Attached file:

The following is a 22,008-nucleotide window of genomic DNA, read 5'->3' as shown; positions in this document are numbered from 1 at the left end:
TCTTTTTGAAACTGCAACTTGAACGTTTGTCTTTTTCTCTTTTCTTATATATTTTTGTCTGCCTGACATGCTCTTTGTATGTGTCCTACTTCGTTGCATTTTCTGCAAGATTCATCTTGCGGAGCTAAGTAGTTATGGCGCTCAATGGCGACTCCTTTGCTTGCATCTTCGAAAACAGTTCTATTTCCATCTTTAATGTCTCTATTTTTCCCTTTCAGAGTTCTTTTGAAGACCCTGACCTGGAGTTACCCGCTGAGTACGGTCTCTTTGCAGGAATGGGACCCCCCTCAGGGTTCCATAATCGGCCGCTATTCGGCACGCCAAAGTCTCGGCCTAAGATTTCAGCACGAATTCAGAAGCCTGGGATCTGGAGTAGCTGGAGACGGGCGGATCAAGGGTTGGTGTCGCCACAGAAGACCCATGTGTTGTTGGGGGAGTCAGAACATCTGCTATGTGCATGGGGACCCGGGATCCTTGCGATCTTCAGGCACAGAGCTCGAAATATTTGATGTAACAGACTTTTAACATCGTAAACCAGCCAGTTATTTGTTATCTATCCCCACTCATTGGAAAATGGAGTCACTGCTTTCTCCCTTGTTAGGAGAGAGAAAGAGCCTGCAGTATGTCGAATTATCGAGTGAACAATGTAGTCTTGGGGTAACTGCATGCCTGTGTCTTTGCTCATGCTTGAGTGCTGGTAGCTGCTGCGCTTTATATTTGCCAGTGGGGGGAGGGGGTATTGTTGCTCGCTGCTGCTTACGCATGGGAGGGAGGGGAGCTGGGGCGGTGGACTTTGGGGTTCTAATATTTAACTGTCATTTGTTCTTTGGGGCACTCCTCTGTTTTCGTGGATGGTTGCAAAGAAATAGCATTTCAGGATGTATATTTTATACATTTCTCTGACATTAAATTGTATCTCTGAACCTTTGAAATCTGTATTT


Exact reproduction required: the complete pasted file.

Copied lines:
The following is a 22,008-nucleotide window of genomic DNA, read 5'->3' as shown; positions in this document are numbered from 1 at the left end:
TCTTTTTGAAACTGCAACTTGAACGTTTGTCTTTTTCTCTTTTCTTATATATTTTTGTCTGCCTGACATGCTCTTTGTATGTGTCCTACTTCGTTGCATTTTCTGCAAGATTCATCTTGCGGAGCTAAGTAGTTATGGCGCTCAATGGCGACTCCTTTGCTTGCATCTTCGAAAACAGTTCTATTTCCATCTTTAATGTCTCTATTTTTCCCTTTCAGAGTTCTTTTGAAGACCCTGACCTGGAGTTACCCGCTGAGTACGGTCTCTTTGCAGGAATGGGACCCCCCTCAGGGTTCCATAATCGGCCGCTATTCGGCACGCCAAAGTCTCGGCCTAAGATTTCAGCACGAATTCAGAAGCCTGGGATCTGGAGTAGCTGGAGACGGGCGGATCAAGGGTTGGTGTCGCCACAGAAGACCCATGTGTTGTTGGGGGAGTCAGAACATCTGCTATGTGCATGGGGACCCGGGATCCTTGCGATCTTCAGGCACAGAGCTCGAAATATTTGATGTAACAGACTTTTAACATCGTAAACCAGCCAGTTATTTGTTATCTATCCCCACTCATTGGAAAATGGAGTCACTGCTTTCTCCCTTGTTAGGAGAGAGAAAGAGCCTGCAGTATGTCGAATTATCGAGTGAACAATGTAGTCTTGGGGTAACTGCATGCCTGTGTCTTTGCTCATGCTTGAGTGCTGGTAGCTGCTGCGCTTTATATTTGCCAGTGGGGGGAGGGGGTATTGTTGCTCGCTGCTGCTTACGCATGGGAGGGAGGGGAGCTGGGGCGGTGGACTTTGGGGTTCTAATATTTAACTGTCATTTGTTCTTTGGGGCACTCCTCTGTTTTCGTGGATGGTTGCAAAGAAATAGCATTTCAGGATGTATATTTTATACATTTCTCTGACATTAAATTGTATCTCTGAACCTTTGAAATCTGTATTT